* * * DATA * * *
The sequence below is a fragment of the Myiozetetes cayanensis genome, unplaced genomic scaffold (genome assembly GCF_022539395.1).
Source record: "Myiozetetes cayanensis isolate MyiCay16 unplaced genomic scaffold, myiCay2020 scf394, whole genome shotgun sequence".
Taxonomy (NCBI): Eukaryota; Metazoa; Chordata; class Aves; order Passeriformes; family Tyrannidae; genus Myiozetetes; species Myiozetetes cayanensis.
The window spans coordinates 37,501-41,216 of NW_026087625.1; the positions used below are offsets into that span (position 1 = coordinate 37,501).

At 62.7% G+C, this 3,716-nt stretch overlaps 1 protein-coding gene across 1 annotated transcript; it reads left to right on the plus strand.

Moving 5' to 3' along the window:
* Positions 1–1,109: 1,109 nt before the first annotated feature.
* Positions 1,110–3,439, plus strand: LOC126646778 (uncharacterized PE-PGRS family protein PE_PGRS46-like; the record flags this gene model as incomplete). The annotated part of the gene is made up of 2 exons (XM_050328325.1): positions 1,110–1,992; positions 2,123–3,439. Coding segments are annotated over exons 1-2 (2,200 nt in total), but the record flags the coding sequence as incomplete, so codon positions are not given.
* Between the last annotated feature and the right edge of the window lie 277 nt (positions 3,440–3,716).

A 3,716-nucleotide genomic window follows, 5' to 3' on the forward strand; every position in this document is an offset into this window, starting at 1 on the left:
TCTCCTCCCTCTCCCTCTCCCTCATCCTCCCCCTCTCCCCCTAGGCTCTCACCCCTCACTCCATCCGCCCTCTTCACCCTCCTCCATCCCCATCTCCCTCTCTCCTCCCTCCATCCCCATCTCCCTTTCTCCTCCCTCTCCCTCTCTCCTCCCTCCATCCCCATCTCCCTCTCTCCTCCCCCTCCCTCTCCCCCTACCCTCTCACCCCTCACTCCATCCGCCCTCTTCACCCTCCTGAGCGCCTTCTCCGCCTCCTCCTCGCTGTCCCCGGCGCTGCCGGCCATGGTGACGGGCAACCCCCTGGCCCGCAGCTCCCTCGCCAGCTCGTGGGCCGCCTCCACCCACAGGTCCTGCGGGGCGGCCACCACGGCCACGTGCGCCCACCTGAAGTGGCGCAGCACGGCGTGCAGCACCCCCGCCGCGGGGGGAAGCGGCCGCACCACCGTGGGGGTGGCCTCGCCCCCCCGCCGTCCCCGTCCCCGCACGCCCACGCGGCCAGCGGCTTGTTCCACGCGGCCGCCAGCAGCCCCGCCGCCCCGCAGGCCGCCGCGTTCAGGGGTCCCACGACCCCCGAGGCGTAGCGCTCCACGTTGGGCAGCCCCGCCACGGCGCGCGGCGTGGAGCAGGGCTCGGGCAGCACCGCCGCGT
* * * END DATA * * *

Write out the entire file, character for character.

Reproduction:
The sequence below is a fragment of the Myiozetetes cayanensis genome, unplaced genomic scaffold (genome assembly GCF_022539395.1).
Source record: "Myiozetetes cayanensis isolate MyiCay16 unplaced genomic scaffold, myiCay2020 scf394, whole genome shotgun sequence".
Taxonomy (NCBI): Eukaryota; Metazoa; Chordata; class Aves; order Passeriformes; family Tyrannidae; genus Myiozetetes; species Myiozetetes cayanensis.
The window spans coordinates 37,501-41,216 of NW_026087625.1; the positions used below are offsets into that span (position 1 = coordinate 37,501).

At 62.7% G+C, this 3,716-nt stretch overlaps 1 protein-coding gene across 1 annotated transcript; it reads left to right on the plus strand.

Moving 5' to 3' along the window:
* Positions 1–1,109: 1,109 nt before the first annotated feature.
* Positions 1,110–3,439, plus strand: LOC126646778 (uncharacterized PE-PGRS family protein PE_PGRS46-like; the record flags this gene model as incomplete). The annotated part of the gene is made up of 2 exons (XM_050328325.1): positions 1,110–1,992; positions 2,123–3,439. Coding segments are annotated over exons 1-2 (2,200 nt in total), but the record flags the coding sequence as incomplete, so codon positions are not given.
* Between the last annotated feature and the right edge of the window lie 277 nt (positions 3,440–3,716).

A 3,716-nucleotide genomic window follows, 5' to 3' on the forward strand; every position in this document is an offset into this window, starting at 1 on the left:
TCTCCTCCCTCTCCCTCTCCCTCATCCTCCCCCTCTCCCCCTAGGCTCTCACCCCTCACTCCATCCGCCCTCTTCACCCTCCTCCATCCCCATCTCCCTCTCTCCTCCCTCCATCCCCATCTCCCTTTCTCCTCCCTCTCCCTCTCTCCTCCCTCCATCCCCATCTCCCTCTCTCCTCCCCCTCCCTCTCCCCCTACCCTCTCACCCCTCACTCCATCCGCCCTCTTCACCCTCCTGAGCGCCTTCTCCGCCTCCTCCTCGCTGTCCCCGGCGCTGCCGGCCATGGTGACGGGCAACCCCCTGGCCCGCAGCTCCCTCGCCAGCTCGTGGGCCGCCTCCACCCACAGGTCCTGCGGGGCGGCCACCACGGCCACGTGCGCCCACCTGAAGTGGCGCAGCACGGCGTGCAGCACCCCCGCCGCGGGGGGAAGCGGCCGCACCACCGTGGGGGTGGCCTCGCCCCCCCGCCGTCCCCGTCCCCGCACGCCCACGCGGCCAGCGGCTTGTTCCACGCGGCCGCCAGCAGCCCCGCCGCCCCGCAGGCCGCCGCGTTCAGGGGTCCCACGACCCCCGAGGCGTAGCGCTCCACGTTGGGCAGCCCCGCCACGGCGCGCGGCGTGGAGCAGGGCTCGGGCAGCACCGCCGCGT